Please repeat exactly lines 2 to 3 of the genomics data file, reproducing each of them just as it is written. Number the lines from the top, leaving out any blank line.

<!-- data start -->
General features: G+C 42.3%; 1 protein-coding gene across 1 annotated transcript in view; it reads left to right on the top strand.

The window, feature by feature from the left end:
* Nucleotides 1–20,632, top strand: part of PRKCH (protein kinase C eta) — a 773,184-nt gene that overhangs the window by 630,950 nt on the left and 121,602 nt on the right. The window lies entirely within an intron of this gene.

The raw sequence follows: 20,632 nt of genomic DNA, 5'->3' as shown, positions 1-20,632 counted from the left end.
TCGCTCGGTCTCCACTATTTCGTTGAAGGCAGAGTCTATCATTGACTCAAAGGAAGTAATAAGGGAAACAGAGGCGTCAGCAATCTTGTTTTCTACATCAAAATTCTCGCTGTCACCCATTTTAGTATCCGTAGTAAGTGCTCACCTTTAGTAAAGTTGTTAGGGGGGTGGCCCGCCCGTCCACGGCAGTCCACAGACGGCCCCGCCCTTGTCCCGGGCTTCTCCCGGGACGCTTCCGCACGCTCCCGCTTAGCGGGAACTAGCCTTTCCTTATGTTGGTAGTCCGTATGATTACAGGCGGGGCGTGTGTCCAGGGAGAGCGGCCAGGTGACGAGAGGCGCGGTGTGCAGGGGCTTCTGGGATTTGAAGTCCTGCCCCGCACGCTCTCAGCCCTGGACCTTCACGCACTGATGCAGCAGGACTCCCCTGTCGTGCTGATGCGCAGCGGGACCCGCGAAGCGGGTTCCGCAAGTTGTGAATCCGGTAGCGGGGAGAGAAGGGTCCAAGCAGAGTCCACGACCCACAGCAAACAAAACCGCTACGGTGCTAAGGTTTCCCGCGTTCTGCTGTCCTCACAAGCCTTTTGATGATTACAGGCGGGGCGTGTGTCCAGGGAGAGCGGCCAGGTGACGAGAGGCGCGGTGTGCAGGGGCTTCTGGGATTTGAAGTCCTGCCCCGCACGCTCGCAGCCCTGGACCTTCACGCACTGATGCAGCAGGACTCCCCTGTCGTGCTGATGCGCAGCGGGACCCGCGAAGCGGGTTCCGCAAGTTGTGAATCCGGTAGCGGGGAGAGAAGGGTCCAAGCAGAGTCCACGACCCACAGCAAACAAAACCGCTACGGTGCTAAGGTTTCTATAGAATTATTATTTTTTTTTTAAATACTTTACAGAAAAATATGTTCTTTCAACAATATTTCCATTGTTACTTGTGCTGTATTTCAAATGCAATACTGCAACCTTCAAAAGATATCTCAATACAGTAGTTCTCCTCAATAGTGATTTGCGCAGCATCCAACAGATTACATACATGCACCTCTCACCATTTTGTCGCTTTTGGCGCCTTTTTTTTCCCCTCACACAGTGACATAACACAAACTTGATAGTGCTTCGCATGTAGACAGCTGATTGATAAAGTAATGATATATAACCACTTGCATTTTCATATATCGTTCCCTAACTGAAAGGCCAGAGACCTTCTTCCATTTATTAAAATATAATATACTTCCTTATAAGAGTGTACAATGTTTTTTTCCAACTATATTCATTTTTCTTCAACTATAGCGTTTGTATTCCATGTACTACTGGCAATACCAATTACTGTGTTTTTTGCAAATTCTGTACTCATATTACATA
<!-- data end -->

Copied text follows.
The window, feature by feature from the left end:
* Nucleotides 1–20,632, top strand: part of PRKCH (protein kinase C eta) — a 773,184-nt gene that overhangs the window by 630,950 nt on the left and 121,602 nt on the right. The window lies entirely within an intron of this gene.